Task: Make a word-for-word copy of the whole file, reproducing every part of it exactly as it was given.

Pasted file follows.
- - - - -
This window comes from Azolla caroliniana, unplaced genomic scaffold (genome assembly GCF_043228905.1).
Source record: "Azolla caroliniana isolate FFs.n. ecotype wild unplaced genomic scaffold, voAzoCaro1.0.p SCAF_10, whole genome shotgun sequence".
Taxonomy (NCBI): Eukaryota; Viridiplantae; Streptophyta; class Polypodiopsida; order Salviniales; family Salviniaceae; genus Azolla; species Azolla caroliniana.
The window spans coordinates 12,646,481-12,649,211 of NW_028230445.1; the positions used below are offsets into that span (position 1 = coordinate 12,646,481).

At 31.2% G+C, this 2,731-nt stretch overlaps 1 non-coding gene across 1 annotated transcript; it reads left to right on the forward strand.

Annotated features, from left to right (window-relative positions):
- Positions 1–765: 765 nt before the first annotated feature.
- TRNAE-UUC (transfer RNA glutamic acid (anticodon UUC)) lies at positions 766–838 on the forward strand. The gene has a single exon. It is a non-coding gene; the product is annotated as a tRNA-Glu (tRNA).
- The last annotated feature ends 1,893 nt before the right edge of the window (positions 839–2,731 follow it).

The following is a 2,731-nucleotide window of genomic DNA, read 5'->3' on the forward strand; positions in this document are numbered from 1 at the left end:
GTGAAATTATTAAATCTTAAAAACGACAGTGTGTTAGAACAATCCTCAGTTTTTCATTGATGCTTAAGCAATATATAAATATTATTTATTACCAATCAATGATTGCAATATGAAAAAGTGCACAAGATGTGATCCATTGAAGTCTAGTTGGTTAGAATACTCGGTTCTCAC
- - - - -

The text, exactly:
This window comes from Azolla caroliniana, unplaced genomic scaffold (genome assembly GCF_043228905.1).
Source record: "Azolla caroliniana isolate FFs.n. ecotype wild unplaced genomic scaffold, voAzoCaro1.0.p SCAF_10, whole genome shotgun sequence".
Taxonomy (NCBI): Eukaryota; Viridiplantae; Streptophyta; class Polypodiopsida; order Salviniales; family Salviniaceae; genus Azolla; species Azolla caroliniana.
The window spans coordinates 12,646,481-12,649,211 of NW_028230445.1; the positions used below are offsets into that span (position 1 = coordinate 12,646,481).

At 31.2% G+C, this 2,731-nt stretch overlaps 1 non-coding gene across 1 annotated transcript; it reads left to right on the forward strand.

Annotated features, from left to right (window-relative positions):
- Positions 1–765: 765 nt before the first annotated feature.
- TRNAE-UUC (transfer RNA glutamic acid (anticodon UUC)) lies at positions 766–838 on the forward strand. The gene has a single exon. It is a non-coding gene; the product is annotated as a tRNA-Glu (tRNA).
- The last annotated feature ends 1,893 nt before the right edge of the window (positions 839–2,731 follow it).

The following is a 2,731-nucleotide window of genomic DNA, read 5'->3' on the forward strand; positions in this document are numbered from 1 at the left end:
GTGAAATTATTAAATCTTAAAAACGACAGTGTGTTAGAACAATCCTCAGTTTTTCATTGATGCTTAAGCAATATATAAATATTATTTATTACCAATCAATGATTGCAATATGAAAAAGTGCACAAGATGTGATCCATTGAAGTCTAGTTGGTTAGAATACTCGGTTCTCAC